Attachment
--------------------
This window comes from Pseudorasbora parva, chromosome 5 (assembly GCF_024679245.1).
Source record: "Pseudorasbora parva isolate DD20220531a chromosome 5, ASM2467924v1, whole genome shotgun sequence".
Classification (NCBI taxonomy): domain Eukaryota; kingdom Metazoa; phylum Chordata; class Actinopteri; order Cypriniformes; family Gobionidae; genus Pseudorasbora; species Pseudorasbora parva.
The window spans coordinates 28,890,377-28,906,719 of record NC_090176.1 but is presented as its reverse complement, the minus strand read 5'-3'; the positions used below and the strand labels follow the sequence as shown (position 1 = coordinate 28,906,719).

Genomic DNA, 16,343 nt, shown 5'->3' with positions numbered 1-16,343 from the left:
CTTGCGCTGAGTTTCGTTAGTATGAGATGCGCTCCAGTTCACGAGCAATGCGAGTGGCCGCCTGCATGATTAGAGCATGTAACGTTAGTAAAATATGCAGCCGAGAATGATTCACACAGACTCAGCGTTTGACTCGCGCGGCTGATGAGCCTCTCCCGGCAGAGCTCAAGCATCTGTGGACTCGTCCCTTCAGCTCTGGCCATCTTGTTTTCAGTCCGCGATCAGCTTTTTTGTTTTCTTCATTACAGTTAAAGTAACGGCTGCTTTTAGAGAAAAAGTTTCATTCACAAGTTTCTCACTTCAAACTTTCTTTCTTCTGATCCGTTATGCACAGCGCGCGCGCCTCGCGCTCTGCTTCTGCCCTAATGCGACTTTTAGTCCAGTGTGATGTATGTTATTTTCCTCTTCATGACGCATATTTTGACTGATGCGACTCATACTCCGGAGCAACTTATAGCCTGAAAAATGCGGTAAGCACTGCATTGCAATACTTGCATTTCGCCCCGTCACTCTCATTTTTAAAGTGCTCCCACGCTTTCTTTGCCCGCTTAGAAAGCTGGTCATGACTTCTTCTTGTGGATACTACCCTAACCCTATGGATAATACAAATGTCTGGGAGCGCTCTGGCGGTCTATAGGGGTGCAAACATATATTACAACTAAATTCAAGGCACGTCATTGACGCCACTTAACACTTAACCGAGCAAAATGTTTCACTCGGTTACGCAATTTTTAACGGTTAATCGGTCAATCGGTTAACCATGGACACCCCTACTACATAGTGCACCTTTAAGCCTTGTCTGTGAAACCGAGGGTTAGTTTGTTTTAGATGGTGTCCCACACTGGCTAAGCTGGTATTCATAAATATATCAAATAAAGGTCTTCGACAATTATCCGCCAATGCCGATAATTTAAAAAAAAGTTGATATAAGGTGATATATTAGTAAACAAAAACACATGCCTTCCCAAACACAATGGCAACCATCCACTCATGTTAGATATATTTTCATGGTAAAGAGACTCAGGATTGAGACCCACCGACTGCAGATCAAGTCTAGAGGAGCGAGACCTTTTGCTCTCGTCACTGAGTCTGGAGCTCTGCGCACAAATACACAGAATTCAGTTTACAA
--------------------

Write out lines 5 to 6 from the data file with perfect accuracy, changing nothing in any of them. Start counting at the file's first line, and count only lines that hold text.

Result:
Genomic DNA, 16,343 nt, shown 5'->3' with positions numbered 1-16,343 from the left:
CTTGCGCTGAGTTTCGTTAGTATGAGATGCGCTCCAGTTCACGAGCAATGCGAGTGGCCGCCTGCATGATTAGAGCATGTAACGTTAGTAAAATATGCAGCCGAGAATGATTCACACAGACTCAGCGTTTGACTCGCGCGGCTGATGAGCCTCTCCCGGCAGAGCTCAAGCATCTGTGGACTCGTCCCTTCAGCTCTGGCCATCTTGTTTTCAGTCCGCGATCAGCTTTTTTGTTTTCTTCATTACAGTTAAAGTAACGGCTGCTTTTAGAGAAAAAGTTTCATTCACAAGTTTCTCACTTCAAACTTTCTTTCTTCTGATCCGTTATGCACAGCGCGCGCGCCTCGCGCTCTGCTTCTGCCCTAATGCGACTTTTAGTCCAGTGTGATGTATGTTATTTTCCTCTTCATGACGCATATTTTGACTGATGCGACTCATACTCCGGAGCAACTTATAGCCTGAAAAATGCGGTAAGCACTGCATTGCAATACTTGCATTTCGCCCCGTCACTCTCATTTTTAAAGTGCTCCCACGCTTTCTTTGCCCGCTTAGAAAGCTGGTCATGACTTCTTCTTGTGGATACTACCCTAACCCTATGGATAATACAAATGTCTGGGAGCGCTCTGGCGGTCTATAGGGGTGCAAACATATATTACAACTAAATTCAAGGCACGTCATTGACGCCACTTAACACTTAACCGAGCAAAATGTTTCACTCGGTTACGCAATTTTTAACGGTTAATCGGTCAATCGGTTAACCATGGACACCCCTACTACATAGTGCACCTTTAAGCCTTGTCTGTGAAACCGAGGGTTAGTTTGTTTTAGATGGTGTCCCACACTGGCTAAGCTGGTATTCATAAATATATCAAATAAAGGTCTTCGACAATTATCCGCCAATGCCGATAATTTAAAAAAAAGTTGATATAAGGTGATATATTAGTAAACAAAAACACATGCCTTCCCAAACACAATGGCAACCATCCACTCATGTTAGATATATTTTCATGGTAAAGAGACTCAGGATTGAGACCCACCGACTGCAGATCAAGTCTAGAGGAGCGAGACCTTTTGCTCTCGTCACTGAGTCTGGAGCTCTGCGCACAAATACACAGAATTCAGTTTACAA